Musing on Twitter
Is Twitter of any practical use? What does it
'do' for you?
— Laurie Meadows (@Laurie_Meadows) December
I've been thinking about this...https://t.co/AR8Cv215Hb
What can twitter do for you?
Everyone acts in our own best interest, all the time, whether
conscious of it or not. No exception for Twitter.
Most of us use Twitter to engage with people who are like us
(culturally and intellectually), or who we want to like us
(digitally and emotionally). Wit, wisdom, outrage, information
- these are the currency of twitter. We try to be
engaging. If we can't be engaging, we can be either supportive or
provocative. We feel good when we get a response, a comment, a like,
a follow. The more responses and retweets, the higher the reward.
The reward feedback loop reinforces a good feeling; and that good
feeling is provided 'by' twitter. So we press the button again, and
again and again...
But twitter potentially has more value to us than reinforcing
our sense of positive self-worth, or feeling a valued member of a
The best use for Twitter?
Twitter is a tool that can be used for many purposes.
The 'best' use for Twitter varies according to your motive. My
motive is to find and share information about my areas of interest.
At the moment, primarily food plants; and avocado in particular. I
will expand my argument later, but before dismissing other uses for
Twitter, I'll list a few I have thought of - I am sure you will
think of others. (Of course, no one of these 'uses' excludes any of
Exposure to new areas of study and new information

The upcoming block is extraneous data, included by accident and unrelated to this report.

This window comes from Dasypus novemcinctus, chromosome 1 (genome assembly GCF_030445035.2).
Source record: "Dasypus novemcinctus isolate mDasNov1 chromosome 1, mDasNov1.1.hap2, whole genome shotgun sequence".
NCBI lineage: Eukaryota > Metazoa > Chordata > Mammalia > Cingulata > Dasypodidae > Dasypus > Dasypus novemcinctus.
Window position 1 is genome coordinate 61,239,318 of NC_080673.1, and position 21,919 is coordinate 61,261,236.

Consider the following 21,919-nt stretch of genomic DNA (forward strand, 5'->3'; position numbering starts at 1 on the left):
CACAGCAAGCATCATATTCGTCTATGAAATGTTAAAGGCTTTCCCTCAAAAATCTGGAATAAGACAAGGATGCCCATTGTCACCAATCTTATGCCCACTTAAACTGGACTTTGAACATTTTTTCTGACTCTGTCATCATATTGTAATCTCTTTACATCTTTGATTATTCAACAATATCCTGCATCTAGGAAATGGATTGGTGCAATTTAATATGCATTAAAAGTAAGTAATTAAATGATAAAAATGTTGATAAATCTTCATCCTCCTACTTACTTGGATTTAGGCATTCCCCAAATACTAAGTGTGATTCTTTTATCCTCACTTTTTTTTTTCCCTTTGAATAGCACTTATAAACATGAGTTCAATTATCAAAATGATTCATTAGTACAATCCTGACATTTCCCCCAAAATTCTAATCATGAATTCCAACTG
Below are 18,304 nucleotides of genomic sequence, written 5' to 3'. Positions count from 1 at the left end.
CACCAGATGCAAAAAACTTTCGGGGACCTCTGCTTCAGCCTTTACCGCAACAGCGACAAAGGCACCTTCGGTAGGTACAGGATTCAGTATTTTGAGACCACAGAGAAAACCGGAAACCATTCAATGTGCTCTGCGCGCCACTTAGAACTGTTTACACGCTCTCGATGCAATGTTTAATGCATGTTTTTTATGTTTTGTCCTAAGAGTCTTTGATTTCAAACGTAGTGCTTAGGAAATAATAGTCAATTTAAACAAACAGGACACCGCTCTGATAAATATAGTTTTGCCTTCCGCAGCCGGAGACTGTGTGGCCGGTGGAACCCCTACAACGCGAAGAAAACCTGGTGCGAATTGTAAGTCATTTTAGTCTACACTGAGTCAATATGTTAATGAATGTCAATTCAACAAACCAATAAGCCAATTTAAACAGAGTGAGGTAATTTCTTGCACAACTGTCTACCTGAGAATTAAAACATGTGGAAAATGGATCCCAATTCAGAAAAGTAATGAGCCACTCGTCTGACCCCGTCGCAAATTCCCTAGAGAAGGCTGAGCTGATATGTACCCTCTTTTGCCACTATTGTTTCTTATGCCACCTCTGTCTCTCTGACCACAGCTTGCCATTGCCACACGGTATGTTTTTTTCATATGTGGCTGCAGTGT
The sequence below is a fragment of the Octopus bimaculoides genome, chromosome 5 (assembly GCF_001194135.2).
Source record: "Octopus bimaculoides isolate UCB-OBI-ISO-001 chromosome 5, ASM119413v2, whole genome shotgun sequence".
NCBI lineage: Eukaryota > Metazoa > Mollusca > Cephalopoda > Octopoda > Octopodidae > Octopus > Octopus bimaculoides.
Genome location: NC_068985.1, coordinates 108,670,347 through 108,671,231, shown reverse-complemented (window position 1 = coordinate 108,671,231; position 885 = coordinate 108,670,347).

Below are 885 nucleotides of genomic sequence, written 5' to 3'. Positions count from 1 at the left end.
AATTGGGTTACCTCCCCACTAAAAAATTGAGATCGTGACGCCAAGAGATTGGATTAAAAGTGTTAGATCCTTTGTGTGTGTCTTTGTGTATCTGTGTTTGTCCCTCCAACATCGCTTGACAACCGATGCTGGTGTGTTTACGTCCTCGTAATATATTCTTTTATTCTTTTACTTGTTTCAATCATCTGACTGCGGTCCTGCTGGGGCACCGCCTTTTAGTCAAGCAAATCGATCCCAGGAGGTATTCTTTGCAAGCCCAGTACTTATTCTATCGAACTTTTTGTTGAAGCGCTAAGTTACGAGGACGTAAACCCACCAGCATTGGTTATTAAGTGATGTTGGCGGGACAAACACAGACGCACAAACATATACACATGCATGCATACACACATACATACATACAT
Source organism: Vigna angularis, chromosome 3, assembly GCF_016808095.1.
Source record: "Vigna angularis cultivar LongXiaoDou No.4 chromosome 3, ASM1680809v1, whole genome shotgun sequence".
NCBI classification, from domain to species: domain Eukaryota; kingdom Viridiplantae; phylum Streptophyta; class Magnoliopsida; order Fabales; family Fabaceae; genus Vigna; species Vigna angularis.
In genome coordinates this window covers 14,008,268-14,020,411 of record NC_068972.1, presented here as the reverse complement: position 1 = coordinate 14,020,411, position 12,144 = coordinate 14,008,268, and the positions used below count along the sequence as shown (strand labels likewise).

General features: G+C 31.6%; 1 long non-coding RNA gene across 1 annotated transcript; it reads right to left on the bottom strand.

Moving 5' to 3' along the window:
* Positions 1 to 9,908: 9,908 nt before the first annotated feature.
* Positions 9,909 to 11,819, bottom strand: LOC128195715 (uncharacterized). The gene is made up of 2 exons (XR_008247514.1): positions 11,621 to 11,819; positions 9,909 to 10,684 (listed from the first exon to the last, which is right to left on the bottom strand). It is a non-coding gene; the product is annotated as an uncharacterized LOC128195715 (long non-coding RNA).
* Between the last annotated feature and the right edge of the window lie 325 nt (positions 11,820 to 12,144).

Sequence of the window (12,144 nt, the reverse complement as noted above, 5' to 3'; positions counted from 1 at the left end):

The 'branchiness' of Twitter rising from the re-tweets of people you
follow exposes you to new ideas, activities you never knew about,
recent scientific findings, and information you could never think
about because it was not in your mental framework or experience. It
broadens your outlooks. And as Kevin Folta points out, it helps
people to pull out of the trap of self re-inforcing uncritical
Uncensored political soapbox
President Trump can talk directly to his supporters - evading the
'gatekeeping' and spin of mainstream media. Uninterpreted, unedited,
immediate, any subject, any time. He says it, he owns it.
Record of the policy of public agencies and political actors
People record cellphone clips of publicly made remarks by
politicians or Government agencies. Denials by these figures can be
instantly rebutted by re-tweeting the original tweet. Even when a
tweet is later deleted, saved screenshots or similar can be tweeted,
keeping the facts in the public domain.
Uncontrolled distributed political organiser
The 'yellow jackets' organise 'spontaneously' via Twitter. Of
course, 'special interests' on either side can try to direct and
manipulate the mass feeling - also via Twitter. An important element
of such 'organisation' is that embedded video tweets of current or
previous demonstrations can give people a preview, a sense of what
it is all about, what type of people are involved, whether it is
safe (in the sense of controlled policing and absence of hijacking
by small groups with a different agenda).
One of the most useful features of Twitter is that tweets on the
same event are posted by different people from different angles -
literally and figuratively. Video clips claiming to illustrate
unprovoked police violence (or vice versa) might be 'given the lie'
by a different video clip showing a violent provocation by
protesters immediately before the police response. Further context
is given by people who were at the event. tweeting their (again
literal and figurative) viewpoint.
Uncensored world news
'Politically sensitive' world events are regularly flavored with
Western Government propaganda by omission, distortion, or
withholding important context. Politically, nothing wrong with that
(so it has ever been) other than breach of public trust. Twitter
blows apart the 'grip' on news. Reporters on the ground are people
with cellphones. Of course, people 'on the ground' have been used
for propaganda. The 'White helmet' deceit is the case study. But
lies made with tweets are exposed with tweets - tweets from those
also on the ground have contained the evidentory light exposing
these dirty actors for who they really are (Al nusra = Al Qaeda 'affiliate' = Al Qaeda franchisee).
There are, of course, a large number of over-excited, hyperbolas,